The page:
Ah, yet another sure shot from our pals over at Longform. Dig this excerpt from David Halberstam's book about MJ, Playing For Keeps:
After they defeated Detroit in the Eastern Finals, the Bulls then took on the Los Angeles Lakers for their first shot at the championship. It was the Lakers' ninth visit to the Finals in the age of Magic Johnson, which began in 1980, eleven years earlier. Both Kareem Abdul-Jabbar and Michael Cooper were gone, and by all odds this should have been the twilight of Johnson's career, but he was still a superb player on a powerful team. If there was a decline in his on-court play, it had yet to be exploited by opposing teams. Johnson still had a stellar cast, including James Worthy, Sam Perkins, A. C. Green, Mychal Thompson, Byron Scott, and Vlade Divac. The Lakers, coached by Mike Dunleavy, won fifty-eight games that year. Some of the old razzle-dazzle from the earlier Johnson years was gone, and the Lakers used a more deliberate offense now, designed as much as anything else to conserve energy, but they were still a formidable team, and their players were accustomed to all the media hype and the accompanying disruption of the NBA Finals, unlike the Bulls, save of course for Michael Jordan, who dealt with that kind of media pressure every day of his life. This matchup was exactly what NBA and NBC executives had long wanted: the raw young gunslingers from Chicago up against the savvy old pros from Los Angeles, the older, incumbent superstar against the ascending one, the player much of the country longed to see in the Finals.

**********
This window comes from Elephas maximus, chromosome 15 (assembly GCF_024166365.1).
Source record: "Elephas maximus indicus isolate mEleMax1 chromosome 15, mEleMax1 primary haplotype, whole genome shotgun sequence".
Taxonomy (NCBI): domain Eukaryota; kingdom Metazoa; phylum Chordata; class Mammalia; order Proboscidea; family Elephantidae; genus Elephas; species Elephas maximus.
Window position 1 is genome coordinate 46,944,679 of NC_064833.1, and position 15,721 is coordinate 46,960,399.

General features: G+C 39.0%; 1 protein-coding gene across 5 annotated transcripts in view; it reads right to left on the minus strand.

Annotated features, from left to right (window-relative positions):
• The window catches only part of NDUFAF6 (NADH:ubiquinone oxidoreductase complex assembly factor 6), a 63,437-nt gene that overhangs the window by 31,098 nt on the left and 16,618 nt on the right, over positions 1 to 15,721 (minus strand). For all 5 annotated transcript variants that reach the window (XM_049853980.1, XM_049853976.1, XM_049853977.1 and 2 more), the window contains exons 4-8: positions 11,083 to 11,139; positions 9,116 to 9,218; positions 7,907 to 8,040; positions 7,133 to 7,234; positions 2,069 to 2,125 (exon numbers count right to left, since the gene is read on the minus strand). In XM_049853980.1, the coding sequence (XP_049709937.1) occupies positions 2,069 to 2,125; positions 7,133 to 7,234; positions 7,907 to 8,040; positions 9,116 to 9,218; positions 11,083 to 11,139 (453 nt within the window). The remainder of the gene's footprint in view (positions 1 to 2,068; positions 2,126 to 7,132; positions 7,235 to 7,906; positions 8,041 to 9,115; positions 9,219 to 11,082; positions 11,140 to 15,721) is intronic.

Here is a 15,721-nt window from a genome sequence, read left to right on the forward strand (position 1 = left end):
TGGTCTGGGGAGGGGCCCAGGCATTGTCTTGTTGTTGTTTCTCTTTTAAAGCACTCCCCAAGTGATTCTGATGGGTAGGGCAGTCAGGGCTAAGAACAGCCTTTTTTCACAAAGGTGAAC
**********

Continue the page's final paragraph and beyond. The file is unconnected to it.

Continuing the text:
In a way, it was a battle of two great smiles. Magic Johnson had a brilliant smile, which if anything seemed more a permanent part of his countenance than Michael Jordan's. Jordan's smile was more controlled, as befit his character—it might have a higher wattage, but he flashed it more sparingly, only on select occasions such as championship-award ceremonies, and photo shoots for his varying commercial sponsors. That selective rationing made it more effective with the public—the fierce face of the warrior suddenly gone, replaced at the end of the game by a smile that reflected the incandescent pleasure of the victor. Johnson's smile was much more his signature on the court; he seemed to take constant joy from the sheer pleasure of playing, and it was easy to forget how intense and demanding he was, how hard he pushed his teammates, coming down on them immediately if he sensed some slippage or carelessness in their game. "Forget Magic's smile," his longtime teammate Mychal Thompson said. "That's not who he was. He was like Ali, and Ali smiled a lot too. But what they both wanted was nothing less than to kill you."